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Simple things, yet terrible, are the omens and appearances in this haunted county.

I trembled while I told of the ghostly and shadowy hearse which, especially in the winter nights, rolls slowly and silently—an awful thing to see-up and down the roads till it comes to the house where the death is going to happen, and how the farmer once going home from market saw the hearse stop at his own door, and knew that one of his family would die. There were six tall sons, each one strong and brave, and three daughters, each one beautiful ; and there was his wife. Which would be taken? The rest of that story is enough to convert the greatest scoffer, as well as to turn the sinner to repentance. Then there is the wauf, or figure of the person about to die seen by another person. Surely it is a most dreadful thing to have the power of seeing the wauf, for if one sees it, there arises a doubt and difficult question: should the person who is to die be told of it, or not? If he be told, he may fall into despair; and if not, then a great opportunity of seeking grace for the soul is lost. There is also the brag, which may

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assume whatever shape it pleases, as a calf, or a bundle of wood, or a hare, or a rick of hay, or anything which its tricksy and mischievous imagination may choose to order, to confound and tease a poor man or woman. And then there are the actual ghosts, whose number is in our country legion—such as Jethro Burnet, the miser, who walks to lament the loss of his money-bags; the wretch who hanged himself, and hath since found no rest; the poor girl who was murdered, and the man who murdered herthe former beside the pool wherein she was cast, and the latter by the gibbet, at Amble, where he was hanged in chains ; Meg of Maldon, who walks of a night between Maldon and Hartington; the poor wretched woman who wanders on Hexham Moor at night, shrieking and crying (at Blanchland she could be heard plainly when the wind was high) because she killed her child with neglect, and now suffers—one knows not for how long—this misery. All these things were certainly intended for our admonition and warning. Again, there are the white figures which sometimes appear to fly from

under the foot of the belated traveller ; there is the strange and well-authenticated story of Nelly the Knocker; that of the Ghost of Silky; that of the fairy changing the little dwarf Hobbie ; how a lad going forth one night to walk with his sweetheart, found her changed into the Devil; with many other strange and true stories, showing what may be expected, and hath already been witnessed in the county.

They listened, as has been told. They looked fearfully about the room. No one thought that in five short years Dilston Hall itself would be left to decay, and, in ten years more, another mournful figure would be added to the troop of Northumberland ghosts.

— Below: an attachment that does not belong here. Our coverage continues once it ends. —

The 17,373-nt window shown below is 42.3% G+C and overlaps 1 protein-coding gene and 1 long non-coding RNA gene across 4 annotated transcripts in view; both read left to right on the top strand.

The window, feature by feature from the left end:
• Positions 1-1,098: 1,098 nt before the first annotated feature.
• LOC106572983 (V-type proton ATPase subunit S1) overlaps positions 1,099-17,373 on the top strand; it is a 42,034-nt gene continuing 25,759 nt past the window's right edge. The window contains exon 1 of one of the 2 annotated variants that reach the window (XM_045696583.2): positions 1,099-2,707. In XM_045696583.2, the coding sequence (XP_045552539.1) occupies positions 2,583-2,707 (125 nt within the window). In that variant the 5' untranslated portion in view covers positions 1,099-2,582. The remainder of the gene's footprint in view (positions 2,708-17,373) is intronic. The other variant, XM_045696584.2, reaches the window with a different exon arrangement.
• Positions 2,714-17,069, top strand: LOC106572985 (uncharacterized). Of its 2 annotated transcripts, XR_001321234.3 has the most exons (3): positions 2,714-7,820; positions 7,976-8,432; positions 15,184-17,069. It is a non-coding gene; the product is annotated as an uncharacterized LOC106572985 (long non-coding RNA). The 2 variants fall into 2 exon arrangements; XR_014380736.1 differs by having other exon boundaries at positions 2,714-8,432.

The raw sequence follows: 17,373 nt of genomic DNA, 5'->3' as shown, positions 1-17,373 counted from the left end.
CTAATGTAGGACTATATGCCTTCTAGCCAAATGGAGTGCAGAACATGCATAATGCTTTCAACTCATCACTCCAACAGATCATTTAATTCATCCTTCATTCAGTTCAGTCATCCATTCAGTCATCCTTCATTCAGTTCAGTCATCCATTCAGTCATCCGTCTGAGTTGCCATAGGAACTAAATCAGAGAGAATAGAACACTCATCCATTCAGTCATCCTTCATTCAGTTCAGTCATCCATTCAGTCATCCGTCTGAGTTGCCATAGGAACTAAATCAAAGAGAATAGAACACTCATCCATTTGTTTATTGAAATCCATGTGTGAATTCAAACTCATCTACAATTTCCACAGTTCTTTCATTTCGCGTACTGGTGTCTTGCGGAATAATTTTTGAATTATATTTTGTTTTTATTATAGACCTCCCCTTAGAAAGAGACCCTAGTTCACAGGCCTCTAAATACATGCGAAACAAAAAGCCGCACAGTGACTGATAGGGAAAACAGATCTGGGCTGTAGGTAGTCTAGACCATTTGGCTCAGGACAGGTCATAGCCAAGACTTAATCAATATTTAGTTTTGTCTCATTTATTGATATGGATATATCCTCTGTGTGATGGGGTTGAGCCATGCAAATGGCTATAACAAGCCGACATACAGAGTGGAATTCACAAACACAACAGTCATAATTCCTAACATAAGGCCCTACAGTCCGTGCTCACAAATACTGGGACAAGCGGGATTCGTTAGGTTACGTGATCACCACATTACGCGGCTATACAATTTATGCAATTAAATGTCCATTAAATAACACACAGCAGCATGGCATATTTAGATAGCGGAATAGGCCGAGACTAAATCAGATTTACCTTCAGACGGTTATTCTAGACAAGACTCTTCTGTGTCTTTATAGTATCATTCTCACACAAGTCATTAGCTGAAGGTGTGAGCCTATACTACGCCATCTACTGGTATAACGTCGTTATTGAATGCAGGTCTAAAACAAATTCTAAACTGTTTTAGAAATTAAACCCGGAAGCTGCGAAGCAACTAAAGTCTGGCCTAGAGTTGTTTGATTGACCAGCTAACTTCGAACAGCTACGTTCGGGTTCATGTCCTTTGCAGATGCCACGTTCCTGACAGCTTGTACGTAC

* This,' said my lord, when I finished, 'is a fitting North-country termination of a Christmas feast ; to sit after supper and tell bugbear tales. Fair narrator ! you have so well done your part, that henceforth, I promise you, I will accept them all. I doubt no longer. If I were to meet Silky herself, I should not be surprised. If I heard Nelly the Knocker, or saw Meg of Maldon walking in the corridor, or the ghost of my greatgrandmother-m'

Nephew,' said Lady Katharine gently, do not mock; the spirits of our ancestors may be round us at this moment, with our guardian angels. Vex them not, lest when we go to join them, they meet us with angry countenance.'

*Enough of ghosts,' said Mr. Howard. • To-morrow is Christmas. It is always the time to think about the next world, and sometimes we may hear these tales, which, true or not, help to keep faith alive; and these are times, Master Frank '—he laid his hand upon the boy's shoulder—when we must rejoice in the present, feast, make other people joyful, and be glad ourselves.'

CHAPTER XIV.

CHRISTMAS TO TWELFTH NIGHT.

Thus began the Christmas, which we kept with such royal state. It has been stated that this was a political meeting. Nothing could be farther from the truth. There was not, during the whole time, one word spoken concerning politics. It is true that my lord treated Tom as a private and especial friend, and showed him a very singular kindness throughout. It is also true that no two gentlemen could be more unlike each other than these two; for, while one was well read and loved books, the other knew little save what he had been taught, and read nothing but Quincy's ' Dispensatory,' and his book on • Farriery. Also, one loved the society of ladies, and the other did not; one cared nothing for drinking, which to the other was

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